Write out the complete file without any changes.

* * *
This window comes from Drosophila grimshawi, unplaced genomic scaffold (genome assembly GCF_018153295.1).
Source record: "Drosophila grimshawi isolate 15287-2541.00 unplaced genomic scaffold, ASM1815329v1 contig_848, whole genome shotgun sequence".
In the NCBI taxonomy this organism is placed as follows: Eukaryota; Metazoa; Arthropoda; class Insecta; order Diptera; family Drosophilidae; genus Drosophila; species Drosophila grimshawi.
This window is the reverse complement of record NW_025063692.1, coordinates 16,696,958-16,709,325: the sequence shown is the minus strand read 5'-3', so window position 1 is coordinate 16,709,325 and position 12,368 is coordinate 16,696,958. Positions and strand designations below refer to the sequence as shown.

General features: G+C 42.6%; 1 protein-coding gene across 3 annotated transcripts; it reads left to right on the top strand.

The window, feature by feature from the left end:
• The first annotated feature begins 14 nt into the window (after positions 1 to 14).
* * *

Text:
This window comes from Drosophila grimshawi, unplaced genomic scaffold (genome assembly GCF_018153295.1).
Source record: "Drosophila grimshawi isolate 15287-2541.00 unplaced genomic scaffold, ASM1815329v1 contig_848, whole genome shotgun sequence".
In the NCBI taxonomy this organism is placed as follows: Eukaryota; Metazoa; Arthropoda; class Insecta; order Diptera; family Drosophilidae; genus Drosophila; species Drosophila grimshawi.
This window is the reverse complement of record NW_025063692.1, coordinates 16,696,958-16,709,325: the sequence shown is the minus strand read 5'-3', so window position 1 is coordinate 16,709,325 and position 12,368 is coordinate 16,696,958. Positions and strand designations below refer to the sequence as shown.

General features: G+C 42.6%; 1 protein-coding gene across 3 annotated transcripts; it reads left to right on the top strand.

The window, feature by feature from the left end:
• The first annotated feature begins 14 nt into the window (after positions 1 to 14).